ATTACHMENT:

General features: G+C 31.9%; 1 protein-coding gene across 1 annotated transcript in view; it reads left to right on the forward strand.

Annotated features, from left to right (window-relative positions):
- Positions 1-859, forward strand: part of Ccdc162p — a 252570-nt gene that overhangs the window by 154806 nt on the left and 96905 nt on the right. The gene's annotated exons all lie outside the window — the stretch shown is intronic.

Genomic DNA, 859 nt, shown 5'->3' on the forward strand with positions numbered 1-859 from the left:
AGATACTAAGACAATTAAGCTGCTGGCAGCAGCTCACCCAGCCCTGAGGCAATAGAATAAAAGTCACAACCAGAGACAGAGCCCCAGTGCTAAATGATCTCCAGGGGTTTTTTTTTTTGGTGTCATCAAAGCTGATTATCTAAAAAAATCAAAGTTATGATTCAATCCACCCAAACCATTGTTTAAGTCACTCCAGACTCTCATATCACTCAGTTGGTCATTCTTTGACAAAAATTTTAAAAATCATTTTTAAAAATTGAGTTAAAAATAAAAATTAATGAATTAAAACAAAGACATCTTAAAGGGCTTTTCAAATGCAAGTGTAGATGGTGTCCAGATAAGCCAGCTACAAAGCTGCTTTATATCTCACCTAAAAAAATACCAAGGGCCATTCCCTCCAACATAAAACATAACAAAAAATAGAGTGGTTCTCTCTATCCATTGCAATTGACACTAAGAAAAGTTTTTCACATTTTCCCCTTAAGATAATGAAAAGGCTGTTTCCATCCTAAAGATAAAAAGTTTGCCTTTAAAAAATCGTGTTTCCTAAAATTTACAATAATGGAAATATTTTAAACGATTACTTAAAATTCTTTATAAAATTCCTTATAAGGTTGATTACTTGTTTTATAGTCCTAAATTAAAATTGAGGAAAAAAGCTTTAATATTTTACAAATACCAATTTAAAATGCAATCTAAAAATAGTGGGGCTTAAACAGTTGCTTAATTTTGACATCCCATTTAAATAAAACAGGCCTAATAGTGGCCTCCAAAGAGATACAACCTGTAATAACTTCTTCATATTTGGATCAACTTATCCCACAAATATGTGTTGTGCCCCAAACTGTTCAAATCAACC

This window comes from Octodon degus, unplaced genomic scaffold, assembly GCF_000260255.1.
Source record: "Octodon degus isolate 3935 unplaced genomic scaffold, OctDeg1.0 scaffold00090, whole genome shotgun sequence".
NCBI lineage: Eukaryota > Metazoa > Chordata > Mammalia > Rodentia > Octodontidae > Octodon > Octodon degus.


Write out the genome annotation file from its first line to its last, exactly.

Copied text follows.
General features: G+C 31.9%; 1 protein-coding gene across 1 annotated transcript in view; it reads left to right on the forward strand.

Annotated features, from left to right (window-relative positions):
- Positions 1-859, forward strand: part of Ccdc162p — a 252570-nt gene that overhangs the window by 154806 nt on the left and 96905 nt on the right. The gene's annotated exons all lie outside the window — the stretch shown is intronic.

Genomic DNA, 859 nt, shown 5'->3' on the forward strand with positions numbered 1-859 from the left:
AGATACTAAGACAATTAAGCTGCTGGCAGCAGCTCACCCAGCCCTGAGGCAATAGAATAAAAGTCACAACCAGAGACAGAGCCCCAGTGCTAAATGATCTCCAGGGGTTTTTTTTTTTGGTGTCATCAAAGCTGATTATCTAAAAAAATCAAAGTTATGATTCAATCCACCCAAACCATTGTTTAAGTCACTCCAGACTCTCATATCACTCAGTTGGTCATTCTTTGACAAAAATTTTAAAAATCATTTTTAAAAATTGAGTTAAAAATAAAAATTAATGAATTAAAACAAAGACATCTTAAAGGGCTTTTCAAATGCAAGTGTAGATGGTGTCCAGATAAGCCAGCTACAAAGCTGCTTTATATCTCACCTAAAAAAATACCAAGGGCCATTCCCTCCAACATAAAACATAACAAAAAATAGAGTGGTTCTCTCTATCCATTGCAATTGACACTAAGAAAAGTTTTTCACATTTTCCCCTTAAGATAATGAAAAGGCTGTTTCCATCCTAAAGATAAAAAGTTTGCCTTTAAAAAATCGTGTTTCCTAAAATTTACAATAATGGAAATATTTTAAACGATTACTTAAAATTCTTTATAAAATTCCTTATAAGGTTGATTACTTGTTTTATAGTCCTAAATTAAAATTGAGGAAAAAAGCTTTAATATTTTACAAATACCAATTTAAAATGCAATCTAAAAATAGTGGGGCTTAAACAGTTGCTTAATTTTGACATCCCATTTAAATAAAACAGGCCTAATAGTGGCCTCCAAAGAGATACAACCTGTAATAACTTCTTCATATTTGGATCAACTTATCCCACAAATATGTGTTGTGCCCCAAACTGTTCAAATCAACC

This window comes from Octodon degus, unplaced genomic scaffold, assembly GCF_000260255.1.
Source record: "Octodon degus isolate 3935 unplaced genomic scaffold, OctDeg1.0 scaffold00090, whole genome shotgun sequence".
NCBI lineage: Eukaryota > Metazoa > Chordata > Mammalia > Rodentia > Octodontidae > Octodon > Octodon degus.